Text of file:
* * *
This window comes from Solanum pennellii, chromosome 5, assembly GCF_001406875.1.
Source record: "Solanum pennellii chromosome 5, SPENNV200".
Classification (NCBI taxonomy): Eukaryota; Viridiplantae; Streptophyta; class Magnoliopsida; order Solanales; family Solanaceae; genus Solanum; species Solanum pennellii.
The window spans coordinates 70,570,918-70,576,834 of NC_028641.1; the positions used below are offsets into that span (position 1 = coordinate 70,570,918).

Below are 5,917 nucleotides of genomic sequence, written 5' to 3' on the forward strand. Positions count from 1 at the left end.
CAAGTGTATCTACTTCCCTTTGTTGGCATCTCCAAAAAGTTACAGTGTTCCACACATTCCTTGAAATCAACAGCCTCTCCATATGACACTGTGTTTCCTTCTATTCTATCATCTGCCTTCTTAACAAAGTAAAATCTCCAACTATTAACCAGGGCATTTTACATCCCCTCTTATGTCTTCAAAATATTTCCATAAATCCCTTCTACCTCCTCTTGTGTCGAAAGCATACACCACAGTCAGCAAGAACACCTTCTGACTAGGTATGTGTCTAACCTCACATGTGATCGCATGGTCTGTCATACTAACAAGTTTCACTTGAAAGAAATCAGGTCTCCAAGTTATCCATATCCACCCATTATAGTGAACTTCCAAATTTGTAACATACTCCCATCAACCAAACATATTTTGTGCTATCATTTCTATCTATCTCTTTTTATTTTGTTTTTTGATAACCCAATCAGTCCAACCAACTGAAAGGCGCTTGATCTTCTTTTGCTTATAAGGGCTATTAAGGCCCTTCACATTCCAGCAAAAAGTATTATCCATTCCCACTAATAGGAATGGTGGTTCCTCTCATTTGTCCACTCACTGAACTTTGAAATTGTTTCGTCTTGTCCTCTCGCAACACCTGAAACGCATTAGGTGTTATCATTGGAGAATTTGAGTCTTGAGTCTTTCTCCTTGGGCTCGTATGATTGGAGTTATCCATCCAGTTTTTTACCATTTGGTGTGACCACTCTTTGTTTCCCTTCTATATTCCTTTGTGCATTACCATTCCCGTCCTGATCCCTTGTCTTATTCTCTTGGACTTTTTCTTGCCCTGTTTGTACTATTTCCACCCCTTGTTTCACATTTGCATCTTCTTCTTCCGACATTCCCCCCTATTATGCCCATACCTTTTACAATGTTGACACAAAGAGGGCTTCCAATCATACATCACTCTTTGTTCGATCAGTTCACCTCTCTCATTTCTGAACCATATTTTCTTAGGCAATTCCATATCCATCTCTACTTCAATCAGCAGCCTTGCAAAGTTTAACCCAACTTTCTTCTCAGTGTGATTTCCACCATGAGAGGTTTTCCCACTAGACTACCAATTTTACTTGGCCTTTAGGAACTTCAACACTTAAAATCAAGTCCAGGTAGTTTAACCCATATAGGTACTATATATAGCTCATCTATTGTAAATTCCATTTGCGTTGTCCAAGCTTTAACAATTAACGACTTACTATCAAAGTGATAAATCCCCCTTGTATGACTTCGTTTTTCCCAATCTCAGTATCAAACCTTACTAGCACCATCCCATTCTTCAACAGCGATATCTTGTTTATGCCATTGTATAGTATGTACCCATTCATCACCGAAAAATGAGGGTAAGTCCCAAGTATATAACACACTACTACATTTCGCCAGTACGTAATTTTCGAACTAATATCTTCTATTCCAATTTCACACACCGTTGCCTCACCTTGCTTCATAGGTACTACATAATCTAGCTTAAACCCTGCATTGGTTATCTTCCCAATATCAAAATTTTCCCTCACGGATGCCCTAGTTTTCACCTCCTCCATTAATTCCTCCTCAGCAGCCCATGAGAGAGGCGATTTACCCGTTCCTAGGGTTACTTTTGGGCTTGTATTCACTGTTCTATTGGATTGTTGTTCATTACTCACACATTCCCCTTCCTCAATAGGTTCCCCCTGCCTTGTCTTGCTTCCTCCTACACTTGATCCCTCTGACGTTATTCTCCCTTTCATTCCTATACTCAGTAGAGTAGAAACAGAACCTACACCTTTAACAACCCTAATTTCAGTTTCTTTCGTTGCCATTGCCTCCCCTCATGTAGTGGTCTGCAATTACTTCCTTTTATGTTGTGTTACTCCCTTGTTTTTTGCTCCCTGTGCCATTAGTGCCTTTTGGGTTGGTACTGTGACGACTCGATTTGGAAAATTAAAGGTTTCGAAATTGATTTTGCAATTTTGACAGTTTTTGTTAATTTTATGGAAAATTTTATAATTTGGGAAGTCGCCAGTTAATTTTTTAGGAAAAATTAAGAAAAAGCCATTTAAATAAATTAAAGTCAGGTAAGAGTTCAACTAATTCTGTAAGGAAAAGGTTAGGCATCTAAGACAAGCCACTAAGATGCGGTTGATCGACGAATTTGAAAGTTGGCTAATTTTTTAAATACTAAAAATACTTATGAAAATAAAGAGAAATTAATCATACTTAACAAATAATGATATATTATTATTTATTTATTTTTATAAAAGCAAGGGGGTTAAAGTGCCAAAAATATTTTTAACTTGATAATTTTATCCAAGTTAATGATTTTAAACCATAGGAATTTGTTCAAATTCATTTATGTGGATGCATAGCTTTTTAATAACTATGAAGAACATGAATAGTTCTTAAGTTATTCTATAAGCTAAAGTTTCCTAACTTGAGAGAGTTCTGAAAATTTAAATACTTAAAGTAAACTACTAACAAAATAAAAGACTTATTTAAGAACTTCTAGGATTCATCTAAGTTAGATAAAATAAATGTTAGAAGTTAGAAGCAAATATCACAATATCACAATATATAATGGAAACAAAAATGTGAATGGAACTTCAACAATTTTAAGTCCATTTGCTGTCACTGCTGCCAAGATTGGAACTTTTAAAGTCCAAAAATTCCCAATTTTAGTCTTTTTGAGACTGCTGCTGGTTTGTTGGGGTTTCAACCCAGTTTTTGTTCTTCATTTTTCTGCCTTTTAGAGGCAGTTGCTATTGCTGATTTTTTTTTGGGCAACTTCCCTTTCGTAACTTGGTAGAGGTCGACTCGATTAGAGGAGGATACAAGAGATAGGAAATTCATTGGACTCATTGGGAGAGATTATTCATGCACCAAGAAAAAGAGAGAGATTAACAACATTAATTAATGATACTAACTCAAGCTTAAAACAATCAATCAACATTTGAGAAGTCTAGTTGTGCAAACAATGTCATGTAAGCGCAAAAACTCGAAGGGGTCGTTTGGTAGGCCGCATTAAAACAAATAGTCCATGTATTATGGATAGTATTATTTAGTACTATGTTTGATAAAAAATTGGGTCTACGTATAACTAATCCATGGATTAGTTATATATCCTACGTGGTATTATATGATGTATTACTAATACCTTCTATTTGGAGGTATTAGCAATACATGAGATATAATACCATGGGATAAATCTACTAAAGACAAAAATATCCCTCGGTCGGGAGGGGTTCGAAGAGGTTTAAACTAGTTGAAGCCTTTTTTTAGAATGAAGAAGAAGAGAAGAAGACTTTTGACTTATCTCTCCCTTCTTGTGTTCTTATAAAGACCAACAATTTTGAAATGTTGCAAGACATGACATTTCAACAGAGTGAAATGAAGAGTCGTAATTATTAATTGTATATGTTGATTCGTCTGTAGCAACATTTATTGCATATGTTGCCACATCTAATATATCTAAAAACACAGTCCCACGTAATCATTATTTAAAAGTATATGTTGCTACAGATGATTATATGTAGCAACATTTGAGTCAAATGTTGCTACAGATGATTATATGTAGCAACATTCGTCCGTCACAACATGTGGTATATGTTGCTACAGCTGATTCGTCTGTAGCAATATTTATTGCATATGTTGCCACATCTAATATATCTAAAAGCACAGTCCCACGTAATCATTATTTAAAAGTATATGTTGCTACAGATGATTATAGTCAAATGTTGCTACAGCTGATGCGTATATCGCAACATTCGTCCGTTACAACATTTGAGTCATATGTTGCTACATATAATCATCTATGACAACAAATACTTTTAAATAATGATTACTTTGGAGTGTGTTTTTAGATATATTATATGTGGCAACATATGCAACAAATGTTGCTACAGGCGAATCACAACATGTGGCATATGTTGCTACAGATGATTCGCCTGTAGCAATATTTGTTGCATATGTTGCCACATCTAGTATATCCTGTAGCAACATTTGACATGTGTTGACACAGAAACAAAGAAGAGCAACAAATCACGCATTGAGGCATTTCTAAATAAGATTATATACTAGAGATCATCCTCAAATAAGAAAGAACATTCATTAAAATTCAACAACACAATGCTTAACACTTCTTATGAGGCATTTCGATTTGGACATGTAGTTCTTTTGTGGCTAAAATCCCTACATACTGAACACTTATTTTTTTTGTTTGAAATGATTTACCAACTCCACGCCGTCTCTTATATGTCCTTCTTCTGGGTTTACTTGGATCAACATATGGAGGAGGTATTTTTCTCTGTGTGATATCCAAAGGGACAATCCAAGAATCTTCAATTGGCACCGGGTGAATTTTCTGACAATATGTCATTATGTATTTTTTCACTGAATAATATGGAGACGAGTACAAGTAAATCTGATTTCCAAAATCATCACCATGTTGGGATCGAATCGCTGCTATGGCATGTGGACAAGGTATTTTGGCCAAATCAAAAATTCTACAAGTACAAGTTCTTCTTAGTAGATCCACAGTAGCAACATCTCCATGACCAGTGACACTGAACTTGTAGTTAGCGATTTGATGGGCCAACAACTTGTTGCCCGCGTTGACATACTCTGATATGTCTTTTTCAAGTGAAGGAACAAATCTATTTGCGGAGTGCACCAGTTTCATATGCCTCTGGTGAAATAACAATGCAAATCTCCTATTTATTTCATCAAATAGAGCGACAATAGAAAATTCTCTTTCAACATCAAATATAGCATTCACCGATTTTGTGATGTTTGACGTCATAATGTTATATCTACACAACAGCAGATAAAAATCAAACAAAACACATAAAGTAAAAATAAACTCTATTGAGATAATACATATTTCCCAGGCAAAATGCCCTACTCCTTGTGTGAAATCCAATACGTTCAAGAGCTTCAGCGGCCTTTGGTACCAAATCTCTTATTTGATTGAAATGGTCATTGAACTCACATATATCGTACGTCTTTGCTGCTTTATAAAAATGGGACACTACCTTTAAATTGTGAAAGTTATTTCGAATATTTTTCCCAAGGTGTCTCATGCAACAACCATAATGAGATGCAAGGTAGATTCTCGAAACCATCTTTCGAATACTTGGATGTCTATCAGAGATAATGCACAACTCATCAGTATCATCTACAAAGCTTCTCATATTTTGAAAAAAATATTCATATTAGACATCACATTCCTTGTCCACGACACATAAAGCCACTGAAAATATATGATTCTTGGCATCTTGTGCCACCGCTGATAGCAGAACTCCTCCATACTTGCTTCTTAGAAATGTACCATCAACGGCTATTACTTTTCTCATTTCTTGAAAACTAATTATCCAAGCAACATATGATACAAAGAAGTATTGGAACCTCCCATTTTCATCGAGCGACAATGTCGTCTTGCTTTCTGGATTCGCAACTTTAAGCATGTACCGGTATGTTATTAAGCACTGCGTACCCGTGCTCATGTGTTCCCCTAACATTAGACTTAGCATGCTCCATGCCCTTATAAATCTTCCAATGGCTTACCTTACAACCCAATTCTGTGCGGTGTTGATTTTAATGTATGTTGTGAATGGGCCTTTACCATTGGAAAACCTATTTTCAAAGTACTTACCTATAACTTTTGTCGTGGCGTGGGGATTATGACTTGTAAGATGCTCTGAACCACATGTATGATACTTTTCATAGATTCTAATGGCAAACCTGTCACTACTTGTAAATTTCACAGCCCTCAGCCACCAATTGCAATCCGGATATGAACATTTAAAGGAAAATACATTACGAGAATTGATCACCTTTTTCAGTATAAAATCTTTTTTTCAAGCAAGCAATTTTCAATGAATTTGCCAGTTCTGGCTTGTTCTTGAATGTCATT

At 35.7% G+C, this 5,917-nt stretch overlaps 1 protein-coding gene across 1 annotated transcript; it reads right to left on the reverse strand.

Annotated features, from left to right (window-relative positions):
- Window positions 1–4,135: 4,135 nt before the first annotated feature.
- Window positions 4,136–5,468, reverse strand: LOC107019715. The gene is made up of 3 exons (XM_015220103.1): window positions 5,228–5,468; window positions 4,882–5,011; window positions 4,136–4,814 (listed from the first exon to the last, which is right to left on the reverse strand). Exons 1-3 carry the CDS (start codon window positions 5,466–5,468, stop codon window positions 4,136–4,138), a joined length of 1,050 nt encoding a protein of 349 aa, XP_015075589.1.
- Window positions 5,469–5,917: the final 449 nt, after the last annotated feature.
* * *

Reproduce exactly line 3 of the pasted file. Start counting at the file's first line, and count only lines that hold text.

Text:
Classification (NCBI taxonomy): Eukaryota; Viridiplantae; Streptophyta; class Magnoliopsida; order Solanales; family Solanaceae; genus Solanum; species Solanum pennellii.